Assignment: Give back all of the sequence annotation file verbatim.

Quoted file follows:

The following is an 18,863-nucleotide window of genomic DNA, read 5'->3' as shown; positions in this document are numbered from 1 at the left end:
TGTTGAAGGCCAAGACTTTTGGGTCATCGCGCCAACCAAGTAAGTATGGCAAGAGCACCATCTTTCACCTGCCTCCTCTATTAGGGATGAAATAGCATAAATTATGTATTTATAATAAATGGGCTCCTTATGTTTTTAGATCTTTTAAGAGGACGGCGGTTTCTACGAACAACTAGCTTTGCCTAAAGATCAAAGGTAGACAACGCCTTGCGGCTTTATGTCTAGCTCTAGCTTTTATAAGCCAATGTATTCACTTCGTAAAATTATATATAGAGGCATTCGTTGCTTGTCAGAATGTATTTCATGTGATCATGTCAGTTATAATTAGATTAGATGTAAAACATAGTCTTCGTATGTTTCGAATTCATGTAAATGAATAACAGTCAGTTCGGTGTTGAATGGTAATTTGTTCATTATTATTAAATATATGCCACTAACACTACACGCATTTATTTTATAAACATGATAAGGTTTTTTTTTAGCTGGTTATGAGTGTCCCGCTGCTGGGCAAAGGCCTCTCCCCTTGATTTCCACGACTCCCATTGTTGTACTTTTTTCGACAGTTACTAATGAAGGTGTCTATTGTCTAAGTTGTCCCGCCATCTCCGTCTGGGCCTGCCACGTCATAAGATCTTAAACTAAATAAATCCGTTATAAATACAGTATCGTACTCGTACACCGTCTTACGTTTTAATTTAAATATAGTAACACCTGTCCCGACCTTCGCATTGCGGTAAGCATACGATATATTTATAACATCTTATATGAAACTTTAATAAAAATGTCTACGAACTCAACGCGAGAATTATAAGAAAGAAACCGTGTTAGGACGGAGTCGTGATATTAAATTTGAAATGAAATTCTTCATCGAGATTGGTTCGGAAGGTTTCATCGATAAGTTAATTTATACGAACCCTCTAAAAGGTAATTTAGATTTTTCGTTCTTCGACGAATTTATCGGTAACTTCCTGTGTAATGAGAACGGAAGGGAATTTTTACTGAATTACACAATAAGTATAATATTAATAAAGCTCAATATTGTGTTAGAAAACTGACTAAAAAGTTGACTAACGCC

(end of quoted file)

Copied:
The following is an 18,863-nucleotide window of genomic DNA, read 5'->3' as shown; positions in this document are numbered from 1 at the left end:
TGTTGAAGGCCAAGACTTTTGGGTCATCGCGCCAACCAAGTAAGTATGGCAAGAGCACCATCTTTCACCTGCCTCCTCTATTAGGGATGAAATAGCATAAATTATGTATTTATAATAAATGGGCTCCTTATGTTTTTAGATCTTTTAAGAGGACGGCGGTTTCTACGAACAACTAGCTTTGCCTAAAGATCAAAGGTAGACAACGCCTTGCGGCTTTATGTCTAGCTCTAGCTTTTATAAGCCAATGTATTCACTTCGTAAAATTATATATAGAGGCATTCGTTGCTTGTCAGAATGTATTTCATGTGATCATGTCAGTTATAATTAGATTAGATGTAAAACATAGTCTTCGTATGTTTCGAATTCATGTAAATGAATAACAGTCAGTTCGGTGTTGAATGGTAATTTGTTCATTATTATTAAATATATGCCACTAACACTACACGCATTTATTTTATAAACATGATAAGGTTTTTTTTTAGCTGGTTATGAGTGTCCCGCTGCTGGGCAAAGGCCTCTCCCCTTGATTTCCACGACTCCCATTGTTGTACTTTTTTCGACAGTTACTAATGAAGGTGTCTATTGTCTAAGTTGTCCCGCCATCTCCGTCTGGGCCTGCCACGTCATAAGATCTTAAACTAAATAAATCCGTTATAAATACAGTATCGTACTCGTACACCGTCTTACGTTTTAATTTAAATATAGTAACACCTGTCCCGACCTTCGCATTGCGGTAAGCATACGATATATTTATAACATCTTATATGAAACTTTAATAAAAATGTCTACGAACTCAACGCGAGAATTATAAGAAAGAAACCGTGTTAGGACGGAGTCGTGATATTAAATTTGAAATGAAATTCTTCATCGAGATTGGTTCGGAAGGTTTCATCGATAAGTTAATTTATACGAACCCTCTAAAAGGTAATTTAGATTTTTCGTTCTTCGACGAATTTATCGGTAACTTCCTGTGTAATGAGAACGGAAGGGAATTTTTACTGAATTACACAATAAGTATAATATTAATAAAGCTCAATATTGTGTTAGAAAACTGACTAAAAAGTTGACTAACGCC